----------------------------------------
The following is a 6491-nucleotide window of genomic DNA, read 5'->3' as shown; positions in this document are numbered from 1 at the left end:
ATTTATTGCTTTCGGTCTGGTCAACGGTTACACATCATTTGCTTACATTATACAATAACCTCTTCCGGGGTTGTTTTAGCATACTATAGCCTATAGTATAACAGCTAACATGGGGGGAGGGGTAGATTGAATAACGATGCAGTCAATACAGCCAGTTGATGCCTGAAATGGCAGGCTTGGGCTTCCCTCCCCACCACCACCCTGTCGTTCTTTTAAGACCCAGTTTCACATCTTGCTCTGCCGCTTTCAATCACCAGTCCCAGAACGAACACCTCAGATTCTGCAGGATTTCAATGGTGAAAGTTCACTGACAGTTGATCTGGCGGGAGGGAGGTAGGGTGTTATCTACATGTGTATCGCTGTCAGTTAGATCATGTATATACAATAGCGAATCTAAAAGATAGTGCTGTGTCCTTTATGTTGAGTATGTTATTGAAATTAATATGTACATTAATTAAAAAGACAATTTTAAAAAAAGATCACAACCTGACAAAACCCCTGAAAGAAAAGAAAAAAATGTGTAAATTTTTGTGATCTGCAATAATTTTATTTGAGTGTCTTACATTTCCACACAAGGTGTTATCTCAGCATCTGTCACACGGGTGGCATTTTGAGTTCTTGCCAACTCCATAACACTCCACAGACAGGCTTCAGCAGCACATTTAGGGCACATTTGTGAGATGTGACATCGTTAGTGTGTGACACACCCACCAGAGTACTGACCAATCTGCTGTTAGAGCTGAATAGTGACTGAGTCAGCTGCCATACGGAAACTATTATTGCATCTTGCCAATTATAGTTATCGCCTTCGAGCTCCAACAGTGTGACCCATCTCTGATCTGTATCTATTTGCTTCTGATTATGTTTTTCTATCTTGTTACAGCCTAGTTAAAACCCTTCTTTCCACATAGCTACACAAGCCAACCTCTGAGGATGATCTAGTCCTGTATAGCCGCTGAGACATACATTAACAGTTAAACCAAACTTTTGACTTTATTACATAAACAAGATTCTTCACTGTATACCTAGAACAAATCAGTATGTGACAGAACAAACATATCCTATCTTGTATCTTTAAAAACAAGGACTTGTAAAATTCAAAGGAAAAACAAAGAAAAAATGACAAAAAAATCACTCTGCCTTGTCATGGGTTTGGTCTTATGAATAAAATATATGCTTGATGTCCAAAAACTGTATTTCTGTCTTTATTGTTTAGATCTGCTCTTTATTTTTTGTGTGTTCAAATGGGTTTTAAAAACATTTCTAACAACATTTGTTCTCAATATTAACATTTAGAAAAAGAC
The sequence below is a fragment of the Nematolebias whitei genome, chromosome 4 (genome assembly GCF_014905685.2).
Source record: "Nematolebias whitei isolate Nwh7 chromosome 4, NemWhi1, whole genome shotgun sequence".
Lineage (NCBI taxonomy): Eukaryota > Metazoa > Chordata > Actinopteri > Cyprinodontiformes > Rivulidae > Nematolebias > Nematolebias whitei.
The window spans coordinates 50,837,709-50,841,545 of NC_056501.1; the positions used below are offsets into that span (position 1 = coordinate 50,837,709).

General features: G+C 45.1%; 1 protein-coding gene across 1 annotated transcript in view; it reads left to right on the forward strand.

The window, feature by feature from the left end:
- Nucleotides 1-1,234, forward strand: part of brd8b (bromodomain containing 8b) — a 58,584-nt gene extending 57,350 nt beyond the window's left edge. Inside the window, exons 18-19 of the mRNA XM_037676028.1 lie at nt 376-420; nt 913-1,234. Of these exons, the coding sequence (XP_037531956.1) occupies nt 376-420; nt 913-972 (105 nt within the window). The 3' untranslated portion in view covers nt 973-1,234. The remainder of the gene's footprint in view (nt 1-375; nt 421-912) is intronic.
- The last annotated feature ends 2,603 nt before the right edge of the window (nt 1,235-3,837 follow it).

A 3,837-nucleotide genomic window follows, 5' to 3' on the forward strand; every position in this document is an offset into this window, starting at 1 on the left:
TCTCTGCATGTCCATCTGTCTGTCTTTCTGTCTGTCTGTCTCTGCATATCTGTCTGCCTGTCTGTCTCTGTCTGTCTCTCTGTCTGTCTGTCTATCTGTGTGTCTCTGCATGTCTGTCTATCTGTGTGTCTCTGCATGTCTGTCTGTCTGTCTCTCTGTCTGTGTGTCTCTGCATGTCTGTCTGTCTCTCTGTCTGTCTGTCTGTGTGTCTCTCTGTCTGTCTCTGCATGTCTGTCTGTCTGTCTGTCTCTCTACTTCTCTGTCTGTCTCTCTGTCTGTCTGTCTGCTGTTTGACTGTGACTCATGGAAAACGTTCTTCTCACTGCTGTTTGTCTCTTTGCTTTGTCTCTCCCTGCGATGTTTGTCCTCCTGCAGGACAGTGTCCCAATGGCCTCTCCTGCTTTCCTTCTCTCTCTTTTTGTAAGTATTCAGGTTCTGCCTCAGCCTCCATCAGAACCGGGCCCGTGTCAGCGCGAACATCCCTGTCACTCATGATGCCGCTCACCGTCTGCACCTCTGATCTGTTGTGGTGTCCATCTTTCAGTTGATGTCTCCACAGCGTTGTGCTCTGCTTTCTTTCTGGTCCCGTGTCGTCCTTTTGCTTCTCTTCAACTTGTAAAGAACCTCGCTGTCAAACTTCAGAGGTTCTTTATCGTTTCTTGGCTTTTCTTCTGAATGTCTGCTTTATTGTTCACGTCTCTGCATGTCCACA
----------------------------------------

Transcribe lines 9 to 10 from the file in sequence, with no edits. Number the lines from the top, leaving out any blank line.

- Nucleotides 1-1,234, forward strand: part of brd8b (bromodomain containing 8b) — a 58,584-nt gene extending 57,350 nt beyond the window's left edge. Inside the window, exons 18-19 of the mRNA XM_037676028.1 lie at nt 376-420; nt 913-1,234. Of these exons, the coding sequence (XP_037531956.1) occupies nt 376-420; nt 913-972 (105 nt within the window). The 3' untranslated portion in view covers nt 973-1,234. The remainder of the gene's footprint in view (nt 1-375; nt 421-912) is intronic.
- The last annotated feature ends 2,603 nt before the right edge of the window (nt 1,235-3,837 follow it).